Academic journal article
By Bauer, Heike
Critical Survey , Vol. 15, No. 3
Psychopathia Sexualis (first published in German in 1886, in English in 1892) by the German sexologist Richard von Krafft-Ebing (1840-1903) was amongst the first works in the new discipline to argue that homosexuality was part of nature and could thus not be condemned. Here the voices of real-life homosexuals were for the first time recorded, and these case studies led Krafft-Ebing to the belief that homosexuality was not an acquired vice. The idea of the 'naturalness' of homosexuality was at its time radical. Accordingly, the sexual knowledge was disseminated in a somewhat conspiratorial manner, as it was ostensibly directed solely at medical and legal practitioners 'to exclude the lay reader'. (1) The work nevertheless gained publicity far beyond the specialist realm. I argue that this was partly due to the fact that Krafft-Ebing's medical book provided an exciting erotic stimulus. The real interest of many of its lay readers derived from its sexually explicit content, in other words Psychopathia Sexualis was a source for sexual kicks. This notion can be traced in Radclyffe Hall's classic lesbian novel The Well of Loneliness (1928), where it shines a new light on the construction of the novel's 'sexually inverted' protagonist.
Many important studies of human sexuality have so far largely neglected the notion that Krafft-Ebing's work might have provided a source of sexual pleasure. (2) Indeed criticism tended to ignore or dismiss Kraffi-Ebing's key role in the promotion of homosexuality per se. Lillian Faderman, for example, recognized the fact that Krafft-Ebing had increasingly moved towards a more tolerant view of homosexuality, but she relegates this information to a footnote, claiming that the influence of his positive assessment of sexual inversion 'on popular notions of homosexuality was minimal'. (3) Sheila Jeffreys even declared that due to what she identified as his own homophobia, Krafft-Ebing had invented the stereotype of the masculine lesbian and a 'phenomenon of female ejaculation' in order to discredit the newly emerged feminists. (4) Only the most recent studies of Krafft-Ebing have begun to take account of his positive and empowering influence for many 'sexual deviants'.(5)
During his lifetime, Krafft-Ebing revised Psychopathia Sexualis twelve times: the first edition was a mere 110 pages long and contained 45 case studies, the last edition held an impressive 238 case studies on 437 pages. (6) The main thesis Krafft-Ebing put forward in this work was that there exist numerous sexual behaviours and sexual practices. He considered them to be 'natural variations' of the same phenomenon, in the same way that for example different eye colours are 'natural'. He was eager to identify various sexual practices; for example he made popular the terms 'sadism' and 'masochism'. While he thought that some individuals engaged in acts of vice which he called 'Pervesitat' (translated as 'perversity'), Krafft-Ebing believed that the majority of people fell into the different category of 'Perversion' (translated as 'perversion'). Under the heading of 'perversion' he assembled a vast range of sexual desires that differed from the heterosexual norm. Krafft-Ebing emphasized that 'perversion' was not criminal behaviour and he took part in Magnus Hirschfeld's petition to abolish paragraph 175 of German law, which criminalized homosexuality. (7) In Psychopathia Sexualis, he offered a forum for the 'perverts' themselves, in which their experiences were recorded, not least for their own use.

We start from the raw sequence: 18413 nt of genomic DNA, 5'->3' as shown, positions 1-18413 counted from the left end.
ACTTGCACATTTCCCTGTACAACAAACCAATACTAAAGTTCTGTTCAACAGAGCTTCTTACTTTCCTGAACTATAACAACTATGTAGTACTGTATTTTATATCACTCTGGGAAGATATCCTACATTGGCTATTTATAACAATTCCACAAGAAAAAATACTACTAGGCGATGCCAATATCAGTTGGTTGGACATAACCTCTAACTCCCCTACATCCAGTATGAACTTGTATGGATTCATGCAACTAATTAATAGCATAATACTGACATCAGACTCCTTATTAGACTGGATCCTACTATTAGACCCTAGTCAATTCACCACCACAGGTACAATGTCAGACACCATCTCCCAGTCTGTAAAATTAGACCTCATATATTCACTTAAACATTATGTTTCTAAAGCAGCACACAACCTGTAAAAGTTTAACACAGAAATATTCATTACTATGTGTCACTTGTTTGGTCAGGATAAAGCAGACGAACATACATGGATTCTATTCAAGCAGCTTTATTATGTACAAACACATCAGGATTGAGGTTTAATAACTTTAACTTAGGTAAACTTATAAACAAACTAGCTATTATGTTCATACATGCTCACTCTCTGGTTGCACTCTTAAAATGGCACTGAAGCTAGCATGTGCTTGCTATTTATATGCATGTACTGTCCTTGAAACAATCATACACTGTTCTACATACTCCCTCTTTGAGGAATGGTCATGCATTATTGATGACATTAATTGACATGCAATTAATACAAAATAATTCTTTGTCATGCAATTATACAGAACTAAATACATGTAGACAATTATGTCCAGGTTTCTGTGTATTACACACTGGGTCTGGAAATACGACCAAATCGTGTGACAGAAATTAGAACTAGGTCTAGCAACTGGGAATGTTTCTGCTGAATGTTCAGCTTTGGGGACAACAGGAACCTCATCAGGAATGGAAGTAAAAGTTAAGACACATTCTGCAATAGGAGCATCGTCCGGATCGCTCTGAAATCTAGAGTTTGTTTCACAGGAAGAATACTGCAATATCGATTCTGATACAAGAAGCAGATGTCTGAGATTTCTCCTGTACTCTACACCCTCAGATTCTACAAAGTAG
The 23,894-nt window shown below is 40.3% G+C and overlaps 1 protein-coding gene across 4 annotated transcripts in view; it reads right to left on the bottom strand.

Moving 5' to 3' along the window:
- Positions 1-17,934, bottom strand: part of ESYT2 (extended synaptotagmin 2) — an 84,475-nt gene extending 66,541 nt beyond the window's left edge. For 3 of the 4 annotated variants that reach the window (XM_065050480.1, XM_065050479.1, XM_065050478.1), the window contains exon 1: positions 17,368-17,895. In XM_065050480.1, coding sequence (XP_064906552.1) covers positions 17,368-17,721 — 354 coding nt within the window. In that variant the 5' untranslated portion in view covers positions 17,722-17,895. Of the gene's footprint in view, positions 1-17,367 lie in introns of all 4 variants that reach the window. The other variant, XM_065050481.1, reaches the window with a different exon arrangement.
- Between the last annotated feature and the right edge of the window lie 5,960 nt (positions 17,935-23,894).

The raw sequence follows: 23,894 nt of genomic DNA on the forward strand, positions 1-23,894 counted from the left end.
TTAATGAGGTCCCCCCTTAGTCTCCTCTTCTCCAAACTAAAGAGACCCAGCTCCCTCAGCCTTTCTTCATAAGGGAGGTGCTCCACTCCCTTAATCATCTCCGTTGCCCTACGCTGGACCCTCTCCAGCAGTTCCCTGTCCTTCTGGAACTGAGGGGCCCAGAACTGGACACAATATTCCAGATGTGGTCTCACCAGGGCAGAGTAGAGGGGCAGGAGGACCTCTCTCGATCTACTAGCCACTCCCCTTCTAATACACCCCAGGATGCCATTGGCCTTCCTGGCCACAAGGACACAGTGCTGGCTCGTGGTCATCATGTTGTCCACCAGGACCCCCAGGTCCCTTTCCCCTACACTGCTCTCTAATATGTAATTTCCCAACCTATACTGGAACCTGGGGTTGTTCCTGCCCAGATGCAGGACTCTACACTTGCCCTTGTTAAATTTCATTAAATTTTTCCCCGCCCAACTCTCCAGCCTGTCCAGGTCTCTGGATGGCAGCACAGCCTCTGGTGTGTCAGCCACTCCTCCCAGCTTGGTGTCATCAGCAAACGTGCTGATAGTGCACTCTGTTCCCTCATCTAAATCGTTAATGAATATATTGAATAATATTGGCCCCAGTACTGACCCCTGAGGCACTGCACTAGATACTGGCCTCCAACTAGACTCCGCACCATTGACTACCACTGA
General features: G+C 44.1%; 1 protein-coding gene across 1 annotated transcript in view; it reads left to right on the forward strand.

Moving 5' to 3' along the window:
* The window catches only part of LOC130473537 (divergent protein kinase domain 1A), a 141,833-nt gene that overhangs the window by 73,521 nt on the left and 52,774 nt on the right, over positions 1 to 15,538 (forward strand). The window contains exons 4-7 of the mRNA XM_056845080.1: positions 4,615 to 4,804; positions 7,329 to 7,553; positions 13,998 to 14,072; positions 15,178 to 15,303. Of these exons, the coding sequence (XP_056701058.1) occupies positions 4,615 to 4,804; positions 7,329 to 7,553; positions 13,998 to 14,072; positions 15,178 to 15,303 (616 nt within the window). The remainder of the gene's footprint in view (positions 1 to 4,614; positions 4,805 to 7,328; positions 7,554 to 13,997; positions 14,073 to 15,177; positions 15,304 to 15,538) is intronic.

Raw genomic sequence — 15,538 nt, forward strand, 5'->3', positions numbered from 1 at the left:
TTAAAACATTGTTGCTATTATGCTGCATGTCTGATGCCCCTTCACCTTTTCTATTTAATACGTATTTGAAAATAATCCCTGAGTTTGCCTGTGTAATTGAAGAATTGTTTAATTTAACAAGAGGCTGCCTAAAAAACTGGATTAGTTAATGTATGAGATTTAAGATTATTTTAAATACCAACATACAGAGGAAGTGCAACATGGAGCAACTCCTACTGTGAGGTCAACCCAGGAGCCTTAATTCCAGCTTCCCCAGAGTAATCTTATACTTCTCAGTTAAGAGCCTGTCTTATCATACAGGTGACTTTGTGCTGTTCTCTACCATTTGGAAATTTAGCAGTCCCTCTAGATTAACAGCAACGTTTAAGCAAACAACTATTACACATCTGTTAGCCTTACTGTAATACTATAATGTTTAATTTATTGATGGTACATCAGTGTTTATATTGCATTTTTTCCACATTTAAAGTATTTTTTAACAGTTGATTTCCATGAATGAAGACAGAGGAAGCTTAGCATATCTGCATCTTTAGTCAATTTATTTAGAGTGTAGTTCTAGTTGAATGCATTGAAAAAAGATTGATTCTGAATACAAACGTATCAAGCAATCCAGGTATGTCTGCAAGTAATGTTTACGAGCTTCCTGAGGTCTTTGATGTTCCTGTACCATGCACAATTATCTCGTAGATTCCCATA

By the beginning of the twentieth century, Krafft-Ebing's ideas had become relatively well known in Britain, not least through the work of the English sexologists like Havelock Ellis (1859-1939). The sexological and literary circles of the time overlapped. Radclyffe Hall was well informed about the sexuality debates of her time. She incorporated many of these new ideas into her now (in)famous The Well of Loneliness (1928), in which she fictionally recounts the story of a 'female sexual invert', Stephen Gordon. …